From the market to the table
From the market to the table

All about celeriac > from the market to the table


Though celery root is available throughout the winter, it’s in late summer and early autumn that it has the best flavor, when it has just been dug from the ground.
Look for a firm white bulb, unblemished and with a heavy feel. Avoid very large bulbs which are often hollow. Large celery roots can weigh up to 1 kg, but to serve four, choose a celeriac weighing about 400 g (14 oz.) for salad, and a large root (700-800 g / 1 2/3 lb.) to use in a purée.



Celeriac will keep well for long periods in a dark cool place. It needs a bit of humidity, because it tends to dry out easily. It doesn’t stand up to freezing.
Careful! It should be wrapped in a cloth so that other foods don’t absorb its odor.


Brush the celeriac under cold water, since it may still have bits of soil stuck between the roots.

Boil unpeeled until tender. Cool, peel and use as desired.

If raw it should be sprinkled with lemon juice, dipped in acidulated water or mixed immediately with a dressing to prevent oxidation.

Cooking - Cold
  • Boil, refresh in cold water, grate like noodles and serve in remoulade sauce.
  • A variation on the classic celery remoulade: add a spoonful of grated apples, some strips of curly kale and some crushed walnuts.
  • Raw in salad – with mussels and a dressing of mayonnaise thinned with milk.

Celeriac and smoked ham salad
Grate the celeriac and add 1 part lemon juice to 2 parts olive oil; let rest for 1 hour in the refrigerator. Serve topped with slices of smoked ham and some shavings of aged cheese.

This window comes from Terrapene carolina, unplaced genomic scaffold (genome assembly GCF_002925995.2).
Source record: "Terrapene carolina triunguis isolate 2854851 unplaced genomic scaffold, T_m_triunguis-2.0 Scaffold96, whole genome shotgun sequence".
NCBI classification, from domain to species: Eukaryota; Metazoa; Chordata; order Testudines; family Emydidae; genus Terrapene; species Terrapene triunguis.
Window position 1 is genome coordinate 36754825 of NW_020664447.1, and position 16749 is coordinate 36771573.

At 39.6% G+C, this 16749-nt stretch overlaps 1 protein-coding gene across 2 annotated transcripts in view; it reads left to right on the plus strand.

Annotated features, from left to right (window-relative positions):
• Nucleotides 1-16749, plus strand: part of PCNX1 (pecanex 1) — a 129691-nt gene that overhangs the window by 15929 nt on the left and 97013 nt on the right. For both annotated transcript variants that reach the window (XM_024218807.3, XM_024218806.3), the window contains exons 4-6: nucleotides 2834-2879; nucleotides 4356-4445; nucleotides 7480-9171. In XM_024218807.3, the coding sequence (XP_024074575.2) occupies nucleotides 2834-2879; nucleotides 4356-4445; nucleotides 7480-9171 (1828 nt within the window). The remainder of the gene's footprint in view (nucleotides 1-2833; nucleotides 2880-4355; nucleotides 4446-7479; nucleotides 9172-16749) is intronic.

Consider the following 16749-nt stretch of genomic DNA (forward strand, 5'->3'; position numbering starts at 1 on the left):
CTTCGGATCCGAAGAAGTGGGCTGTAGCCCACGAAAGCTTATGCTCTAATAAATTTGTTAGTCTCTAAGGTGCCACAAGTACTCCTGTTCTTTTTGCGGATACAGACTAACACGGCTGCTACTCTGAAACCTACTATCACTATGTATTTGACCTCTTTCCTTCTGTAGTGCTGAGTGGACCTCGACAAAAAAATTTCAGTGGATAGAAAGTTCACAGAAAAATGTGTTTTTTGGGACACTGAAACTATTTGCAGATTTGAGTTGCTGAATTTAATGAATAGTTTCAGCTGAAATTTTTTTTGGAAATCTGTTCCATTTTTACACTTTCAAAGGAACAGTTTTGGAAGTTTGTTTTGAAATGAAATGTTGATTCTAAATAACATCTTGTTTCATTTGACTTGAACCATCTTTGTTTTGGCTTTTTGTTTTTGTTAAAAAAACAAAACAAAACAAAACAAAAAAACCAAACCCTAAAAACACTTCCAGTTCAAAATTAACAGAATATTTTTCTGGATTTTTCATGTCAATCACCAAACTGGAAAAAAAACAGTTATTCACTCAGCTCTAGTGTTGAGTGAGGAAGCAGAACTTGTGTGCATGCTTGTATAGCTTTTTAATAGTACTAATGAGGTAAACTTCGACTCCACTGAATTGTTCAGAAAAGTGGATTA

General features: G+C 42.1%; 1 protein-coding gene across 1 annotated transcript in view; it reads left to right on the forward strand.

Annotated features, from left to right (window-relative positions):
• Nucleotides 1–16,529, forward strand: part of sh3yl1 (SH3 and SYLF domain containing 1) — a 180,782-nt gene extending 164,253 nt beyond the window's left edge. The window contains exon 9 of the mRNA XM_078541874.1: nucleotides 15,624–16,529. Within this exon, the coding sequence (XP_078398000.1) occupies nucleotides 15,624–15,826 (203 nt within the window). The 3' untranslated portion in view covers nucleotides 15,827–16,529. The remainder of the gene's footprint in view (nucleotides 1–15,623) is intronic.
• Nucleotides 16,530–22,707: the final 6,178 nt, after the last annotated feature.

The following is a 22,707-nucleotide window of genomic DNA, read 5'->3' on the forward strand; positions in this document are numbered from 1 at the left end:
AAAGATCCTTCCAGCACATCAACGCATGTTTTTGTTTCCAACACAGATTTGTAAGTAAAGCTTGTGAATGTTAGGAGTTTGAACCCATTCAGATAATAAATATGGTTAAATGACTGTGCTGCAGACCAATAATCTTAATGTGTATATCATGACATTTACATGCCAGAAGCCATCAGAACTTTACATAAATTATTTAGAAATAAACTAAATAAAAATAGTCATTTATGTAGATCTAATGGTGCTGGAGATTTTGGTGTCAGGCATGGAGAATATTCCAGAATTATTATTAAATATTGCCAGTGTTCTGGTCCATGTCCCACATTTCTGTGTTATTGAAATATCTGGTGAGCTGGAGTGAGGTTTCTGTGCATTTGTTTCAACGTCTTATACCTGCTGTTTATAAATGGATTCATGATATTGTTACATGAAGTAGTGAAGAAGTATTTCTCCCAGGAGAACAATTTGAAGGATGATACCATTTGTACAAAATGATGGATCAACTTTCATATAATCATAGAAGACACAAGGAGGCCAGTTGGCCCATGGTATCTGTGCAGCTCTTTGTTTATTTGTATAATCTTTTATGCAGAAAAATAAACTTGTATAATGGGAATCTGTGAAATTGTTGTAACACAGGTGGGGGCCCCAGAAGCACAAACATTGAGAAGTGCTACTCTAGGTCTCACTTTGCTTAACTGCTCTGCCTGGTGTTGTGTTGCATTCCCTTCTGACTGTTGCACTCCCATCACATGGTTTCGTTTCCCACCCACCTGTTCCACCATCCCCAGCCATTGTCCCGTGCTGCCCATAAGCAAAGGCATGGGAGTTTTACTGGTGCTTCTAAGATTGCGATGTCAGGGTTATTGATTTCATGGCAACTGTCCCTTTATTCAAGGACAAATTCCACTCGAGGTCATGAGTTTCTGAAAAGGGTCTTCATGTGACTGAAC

Root vegetable salad
Wrap a celery root in aluminum foil and cook in the oven for a good hour or until a knife can be inserted easily. Set aside. Cook 2 beets in boiling water; drain and peel. Set aside. Slice the celery root and beets and place in a salad bowl. Add some shallots, oil and lemon juice. Season with salt and pepper and mix well.

Enjoying – hot
  • Celeriac “cakes” – grated and cooked in a mixture of butter and oil as you would make potato pancakes.
  • Alone, or combined with leeks, in a gratin.
  • Braised to accompany white meats.
  • Steamed or boiled, its flavor becomes milder. It can then be used in soups, stews or purées.
  • Puréed with mashed potatoes and a pinch of nutmeg. Add a quarter of a green apple to lend a pleasant note of acidity.
  • Stuffed, country-style – with chopped onions and carrots; cover with Gruyère and butter; cook in the oven in broth.

Celeriac chips
Slice the celeriac into thin slices and fry in hot oil for a few moments; drain on paper towels. Serve as a snack or use to cover a grilled fish.

Celery salt

A simple tasty seasoning that you can make with peelings from celeriac; grind a handful of dried celeriac peels in a blender with a handful of very dry coarse sea salt. Store in a closed jar or metal box and use to flavor stocks, soups and sauces.

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